In 2011, the Pocahontas County Solid Waste Authority applied for a tipping fee increase from the West Virginia Public Service Commission. Council members agreed to wait and see what the PSC's ruling will be.
Council member David Zorn asked the council whether any fine-tuning could be done on the current garbage program. Smith said that he'd already had discussions with Long about doing just that.
"Currently we go to the dump every day. There's certain times of the year they go twice a day. Our garbage truck, from my understanding, when it's filled to capacity, will hold nine tons. We're making trips to the landfill with like, two or three tons."
Smith suggested making fewer trips, and only on Mondays, Wednesdays and Fridays, rather than every day, to save fuel and reduce wear and tear on the town's truck.
"It's not gonna save on your tonnage, because you're gonna have the same amount of tonnage, but we'll take it three days a week versus five days a week," Smith said. "We are looking at a town recycling program that could save us on tonnage. "
Smith explained how a reduction in tonnage could end up costing the town more in the end.
"If we reduce our tonnage, they [the SWA] could come back a year from now and say 'we're gonna have to raise our tipping fees again because we've lost tonnage,'" he said. "If it gets to the point that it's immaterial, maybe we should get out of the garbage business."
Sanitation committee members addressed an earlier question from Barnisky regarding illegal dumping.
"There were justifiable complaints about non-customers placing their refuse in the business dumpsters," said Long. "Short of having those individuals be on the look out and turn in license [plate] numbers, I don't know of any way we can take care of that situation. We did discuss locking, having the type of lid you could lock up that would only be accessible by a universal key."
Smith asked some of the business owners in attendance for input.
River Pub owner Todd Kahler said he already plans on getting rid of his dumpster because his business doesn't generate enough trash to warrant one - and because of the illegal dumping.
"I'm not watching my dumpster all the time, I don't think I'm going to "catch" anyone, but sometimes I go in there and I'm like, 'what's a car motor doing in there?" joked Kahler. "We've been talking about it, and we're probably gonna get rid of the dumpster because we can get by on a can."
Resident Mark Strauss asked board members about construction debris being dumped illegally in town dumpsters.
Smith said he has already spoken with the individuals responsible. Smith received a complaint, went to check on the situation, and caught someone in the act.
"I nailed the employee, and the owner just happened to pull in at the time," Smith said. "I informed him that his garbage will not be picked up anymore if it had that type of debris in it. It's hard on our truck. It's a compactor and it runs off hydraulics. You take lumber and drywall and what not, it's heavy and it just doesn't compact good."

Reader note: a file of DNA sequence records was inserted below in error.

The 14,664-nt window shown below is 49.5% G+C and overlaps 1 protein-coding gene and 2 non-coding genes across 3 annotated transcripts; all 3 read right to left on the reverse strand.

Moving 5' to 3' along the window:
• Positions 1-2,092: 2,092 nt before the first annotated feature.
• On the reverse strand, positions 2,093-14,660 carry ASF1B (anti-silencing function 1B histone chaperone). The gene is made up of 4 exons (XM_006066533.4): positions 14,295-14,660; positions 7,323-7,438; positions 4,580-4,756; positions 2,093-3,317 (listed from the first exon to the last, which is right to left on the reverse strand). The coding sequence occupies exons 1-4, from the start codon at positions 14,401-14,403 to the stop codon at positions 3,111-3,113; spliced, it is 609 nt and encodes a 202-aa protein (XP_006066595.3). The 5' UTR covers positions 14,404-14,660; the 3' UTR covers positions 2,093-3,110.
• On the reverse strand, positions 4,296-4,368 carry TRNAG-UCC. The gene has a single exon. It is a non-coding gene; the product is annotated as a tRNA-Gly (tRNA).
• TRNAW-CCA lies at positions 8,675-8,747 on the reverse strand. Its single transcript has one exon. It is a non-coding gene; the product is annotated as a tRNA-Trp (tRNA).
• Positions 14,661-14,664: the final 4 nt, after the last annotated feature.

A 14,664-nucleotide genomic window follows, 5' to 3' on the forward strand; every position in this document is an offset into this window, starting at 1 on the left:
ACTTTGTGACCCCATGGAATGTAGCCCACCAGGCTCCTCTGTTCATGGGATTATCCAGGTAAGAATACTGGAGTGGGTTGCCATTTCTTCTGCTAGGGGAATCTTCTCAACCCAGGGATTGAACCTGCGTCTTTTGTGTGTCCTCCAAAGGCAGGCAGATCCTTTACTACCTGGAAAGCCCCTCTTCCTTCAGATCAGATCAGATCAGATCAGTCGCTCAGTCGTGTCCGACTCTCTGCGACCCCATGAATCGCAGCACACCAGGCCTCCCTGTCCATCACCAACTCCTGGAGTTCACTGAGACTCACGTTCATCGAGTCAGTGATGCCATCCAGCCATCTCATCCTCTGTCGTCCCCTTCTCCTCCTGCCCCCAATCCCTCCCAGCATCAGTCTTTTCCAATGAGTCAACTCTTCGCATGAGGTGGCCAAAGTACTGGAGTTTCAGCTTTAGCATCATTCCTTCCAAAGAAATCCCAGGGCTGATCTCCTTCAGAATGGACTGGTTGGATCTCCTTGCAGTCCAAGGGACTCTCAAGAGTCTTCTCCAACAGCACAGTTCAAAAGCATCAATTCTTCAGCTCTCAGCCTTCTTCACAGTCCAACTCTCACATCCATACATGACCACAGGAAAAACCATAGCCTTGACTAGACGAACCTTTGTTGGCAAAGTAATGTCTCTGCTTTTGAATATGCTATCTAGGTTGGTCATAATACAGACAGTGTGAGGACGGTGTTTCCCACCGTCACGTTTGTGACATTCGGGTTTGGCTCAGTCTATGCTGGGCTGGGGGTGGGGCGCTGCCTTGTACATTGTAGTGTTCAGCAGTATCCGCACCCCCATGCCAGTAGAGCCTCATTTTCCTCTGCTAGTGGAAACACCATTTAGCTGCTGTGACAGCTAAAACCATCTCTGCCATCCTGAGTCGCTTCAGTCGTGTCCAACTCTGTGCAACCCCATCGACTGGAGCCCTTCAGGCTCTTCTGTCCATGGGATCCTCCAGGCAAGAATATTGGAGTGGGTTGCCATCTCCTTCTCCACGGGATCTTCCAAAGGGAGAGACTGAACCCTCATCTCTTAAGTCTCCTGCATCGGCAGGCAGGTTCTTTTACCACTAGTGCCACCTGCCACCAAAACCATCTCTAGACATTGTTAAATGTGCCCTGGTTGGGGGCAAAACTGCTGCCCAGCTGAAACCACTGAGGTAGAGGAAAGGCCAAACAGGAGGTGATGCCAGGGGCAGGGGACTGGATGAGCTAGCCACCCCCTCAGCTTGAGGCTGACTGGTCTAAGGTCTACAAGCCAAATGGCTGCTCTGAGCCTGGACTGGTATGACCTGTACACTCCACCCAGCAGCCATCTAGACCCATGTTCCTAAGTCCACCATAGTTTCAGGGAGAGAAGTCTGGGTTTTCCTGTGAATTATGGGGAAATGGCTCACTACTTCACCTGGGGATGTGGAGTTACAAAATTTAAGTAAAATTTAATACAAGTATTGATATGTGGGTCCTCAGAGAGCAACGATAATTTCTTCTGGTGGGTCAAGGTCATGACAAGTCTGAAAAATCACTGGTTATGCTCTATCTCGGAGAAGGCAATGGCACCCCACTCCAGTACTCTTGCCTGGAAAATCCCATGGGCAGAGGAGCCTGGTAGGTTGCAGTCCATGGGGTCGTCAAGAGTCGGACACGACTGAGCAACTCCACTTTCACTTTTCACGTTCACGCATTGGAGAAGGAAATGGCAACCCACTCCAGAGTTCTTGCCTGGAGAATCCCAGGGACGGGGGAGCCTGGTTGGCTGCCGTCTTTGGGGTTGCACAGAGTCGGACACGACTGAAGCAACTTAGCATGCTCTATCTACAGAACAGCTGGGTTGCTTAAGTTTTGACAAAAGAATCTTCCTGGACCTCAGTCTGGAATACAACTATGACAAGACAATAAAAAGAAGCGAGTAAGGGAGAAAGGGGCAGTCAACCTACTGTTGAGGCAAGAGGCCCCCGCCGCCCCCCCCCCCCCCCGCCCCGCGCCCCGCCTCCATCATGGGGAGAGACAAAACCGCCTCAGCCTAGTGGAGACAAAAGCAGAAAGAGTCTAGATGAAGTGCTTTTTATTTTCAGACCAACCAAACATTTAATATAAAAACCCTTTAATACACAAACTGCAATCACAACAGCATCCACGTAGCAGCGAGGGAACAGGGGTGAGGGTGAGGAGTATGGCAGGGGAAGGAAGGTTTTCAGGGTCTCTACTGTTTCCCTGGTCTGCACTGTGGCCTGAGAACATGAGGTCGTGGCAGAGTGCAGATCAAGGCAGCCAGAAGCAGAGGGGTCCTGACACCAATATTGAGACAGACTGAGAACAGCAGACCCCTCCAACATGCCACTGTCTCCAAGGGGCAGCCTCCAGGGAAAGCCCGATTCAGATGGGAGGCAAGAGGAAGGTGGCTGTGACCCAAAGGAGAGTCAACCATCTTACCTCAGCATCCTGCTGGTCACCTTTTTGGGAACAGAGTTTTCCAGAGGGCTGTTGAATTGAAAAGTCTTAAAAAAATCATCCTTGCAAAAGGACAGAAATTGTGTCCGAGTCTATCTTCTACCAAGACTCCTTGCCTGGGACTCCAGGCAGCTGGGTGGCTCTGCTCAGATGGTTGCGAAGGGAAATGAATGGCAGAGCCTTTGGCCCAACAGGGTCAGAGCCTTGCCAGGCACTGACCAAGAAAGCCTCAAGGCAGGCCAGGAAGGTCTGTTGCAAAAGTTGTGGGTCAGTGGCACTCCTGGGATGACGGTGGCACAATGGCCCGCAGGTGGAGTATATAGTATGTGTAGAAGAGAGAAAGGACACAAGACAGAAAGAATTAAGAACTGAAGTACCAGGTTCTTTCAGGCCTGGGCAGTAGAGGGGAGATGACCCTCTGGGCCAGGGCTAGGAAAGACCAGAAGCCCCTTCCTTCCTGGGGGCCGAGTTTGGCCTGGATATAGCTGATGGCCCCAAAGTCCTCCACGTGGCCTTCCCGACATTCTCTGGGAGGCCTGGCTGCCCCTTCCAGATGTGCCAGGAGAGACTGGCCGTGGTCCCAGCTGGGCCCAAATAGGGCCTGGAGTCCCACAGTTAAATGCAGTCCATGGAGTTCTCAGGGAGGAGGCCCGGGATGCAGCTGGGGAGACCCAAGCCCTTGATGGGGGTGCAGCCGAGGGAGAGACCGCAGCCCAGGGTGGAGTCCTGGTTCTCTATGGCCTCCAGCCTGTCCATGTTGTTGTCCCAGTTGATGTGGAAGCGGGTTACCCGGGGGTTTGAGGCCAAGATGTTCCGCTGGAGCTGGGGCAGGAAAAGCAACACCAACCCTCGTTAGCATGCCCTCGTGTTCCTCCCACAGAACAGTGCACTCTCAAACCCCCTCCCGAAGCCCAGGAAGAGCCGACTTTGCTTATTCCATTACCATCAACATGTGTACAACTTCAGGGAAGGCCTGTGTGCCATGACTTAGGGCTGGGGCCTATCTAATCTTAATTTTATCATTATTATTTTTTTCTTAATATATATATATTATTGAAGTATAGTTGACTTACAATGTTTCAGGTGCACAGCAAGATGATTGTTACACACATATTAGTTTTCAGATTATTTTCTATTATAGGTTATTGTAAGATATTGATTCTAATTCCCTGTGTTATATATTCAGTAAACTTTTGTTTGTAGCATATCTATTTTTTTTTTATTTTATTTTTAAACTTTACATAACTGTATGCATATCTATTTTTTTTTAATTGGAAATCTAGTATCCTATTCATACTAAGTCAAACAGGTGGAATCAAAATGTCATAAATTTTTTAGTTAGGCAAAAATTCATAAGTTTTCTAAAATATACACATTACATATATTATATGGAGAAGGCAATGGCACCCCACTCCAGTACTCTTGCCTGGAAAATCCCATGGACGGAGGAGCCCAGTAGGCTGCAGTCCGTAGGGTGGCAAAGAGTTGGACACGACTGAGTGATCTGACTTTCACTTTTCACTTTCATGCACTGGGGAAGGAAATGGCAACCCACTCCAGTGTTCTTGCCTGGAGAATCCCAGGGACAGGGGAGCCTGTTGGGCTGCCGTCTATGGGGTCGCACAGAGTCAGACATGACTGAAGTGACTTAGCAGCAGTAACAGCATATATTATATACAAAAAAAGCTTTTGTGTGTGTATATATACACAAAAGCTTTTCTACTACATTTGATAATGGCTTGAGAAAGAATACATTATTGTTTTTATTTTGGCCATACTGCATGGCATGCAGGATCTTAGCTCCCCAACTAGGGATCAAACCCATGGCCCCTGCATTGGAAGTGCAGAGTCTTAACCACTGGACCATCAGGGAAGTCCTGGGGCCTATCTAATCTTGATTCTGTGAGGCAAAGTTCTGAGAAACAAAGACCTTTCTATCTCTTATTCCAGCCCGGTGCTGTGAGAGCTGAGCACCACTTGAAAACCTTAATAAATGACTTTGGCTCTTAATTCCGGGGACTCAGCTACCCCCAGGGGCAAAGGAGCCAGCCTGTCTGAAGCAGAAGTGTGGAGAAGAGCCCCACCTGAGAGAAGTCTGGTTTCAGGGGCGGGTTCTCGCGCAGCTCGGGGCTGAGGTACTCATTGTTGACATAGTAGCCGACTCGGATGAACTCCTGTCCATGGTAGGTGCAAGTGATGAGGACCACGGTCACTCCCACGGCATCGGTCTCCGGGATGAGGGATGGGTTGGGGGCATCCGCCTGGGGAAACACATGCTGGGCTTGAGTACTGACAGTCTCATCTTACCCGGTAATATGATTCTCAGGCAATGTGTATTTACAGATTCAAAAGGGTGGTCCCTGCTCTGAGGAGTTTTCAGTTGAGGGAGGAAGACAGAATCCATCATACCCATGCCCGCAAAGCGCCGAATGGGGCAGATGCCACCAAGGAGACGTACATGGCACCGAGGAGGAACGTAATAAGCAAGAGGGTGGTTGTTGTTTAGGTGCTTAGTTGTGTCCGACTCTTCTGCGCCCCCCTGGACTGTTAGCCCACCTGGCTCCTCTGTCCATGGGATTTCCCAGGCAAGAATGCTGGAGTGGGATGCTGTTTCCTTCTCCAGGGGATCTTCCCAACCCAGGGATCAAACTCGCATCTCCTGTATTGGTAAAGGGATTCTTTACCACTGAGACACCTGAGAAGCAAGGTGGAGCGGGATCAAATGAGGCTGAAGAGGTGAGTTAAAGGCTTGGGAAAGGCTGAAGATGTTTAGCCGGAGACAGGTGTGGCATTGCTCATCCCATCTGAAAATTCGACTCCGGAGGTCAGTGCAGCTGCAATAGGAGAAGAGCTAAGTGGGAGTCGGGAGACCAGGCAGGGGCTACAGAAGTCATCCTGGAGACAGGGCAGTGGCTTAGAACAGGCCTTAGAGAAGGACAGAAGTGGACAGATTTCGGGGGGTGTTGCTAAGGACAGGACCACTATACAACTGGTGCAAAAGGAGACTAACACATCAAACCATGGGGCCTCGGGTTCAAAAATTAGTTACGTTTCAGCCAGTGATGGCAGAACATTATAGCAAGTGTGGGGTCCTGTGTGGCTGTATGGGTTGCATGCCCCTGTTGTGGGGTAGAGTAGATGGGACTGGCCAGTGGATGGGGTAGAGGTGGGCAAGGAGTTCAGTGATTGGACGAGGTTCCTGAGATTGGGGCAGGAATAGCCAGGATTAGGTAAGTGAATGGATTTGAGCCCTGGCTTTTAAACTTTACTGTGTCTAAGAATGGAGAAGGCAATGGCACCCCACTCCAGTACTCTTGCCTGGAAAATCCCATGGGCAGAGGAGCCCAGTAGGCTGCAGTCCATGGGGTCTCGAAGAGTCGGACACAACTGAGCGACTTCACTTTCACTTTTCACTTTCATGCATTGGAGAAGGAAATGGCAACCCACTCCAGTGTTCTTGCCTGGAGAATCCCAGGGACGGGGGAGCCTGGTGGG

Zorn talked about the recent sign controversy in town. Small signs indicating dining and lodging were hung by GoMarlinton without permission from the town. Zorn and Smith met with outdoor advertising inspectors from the Department of Highway, who settled the issue.
"Basically what it boils down to, the signs are illegal," said Zorn. "If we don't take 'em down, individual owners don't take 'em down, or whoever puts 'em up, they'll call the county to take them down for us, and the town will be billed. So it's up to the town to make sure the owners take them down."
"The signs are illegal for several reasons," agreed Smith. "One is, signs are not allowed on utility poles, point blank. Those are classified as utility poles."
Smith also said the signs do not meet the DOT's regulations as to size and lettering. He said the lettering regulation is based on the speed that the vehicle is traveling.
"In an 75 mile an hour zone on the interstate, the lettering has to be like, 12 inches tall," Smith explained. "This is a 25 mile an hour zone but they're still too small."
Smith said there were some alternatives discussed, one of them in particular is, in his opinion, not feasible.
"The town could ask the Appalachian Byways organization for a segmentation permit which would eliminate Marlinton out of the Appalachian Byways. The downfall of that is, they started construction today on the depot, some of the funding to redo the depot involved an interpretive center that would be located in the depot when it's completed. That funding was secured through the byways organization. We could lose that funding if the Byways are not recognized in Marlinton."
Smith appointed a committee to further investigate the signage issue.
"We got to take care of Marlinton. The signs are good for Marlinton, they could help, they can't hurt. We oughta figure out a way to help these people," said Marlinton resident Joel Srodes.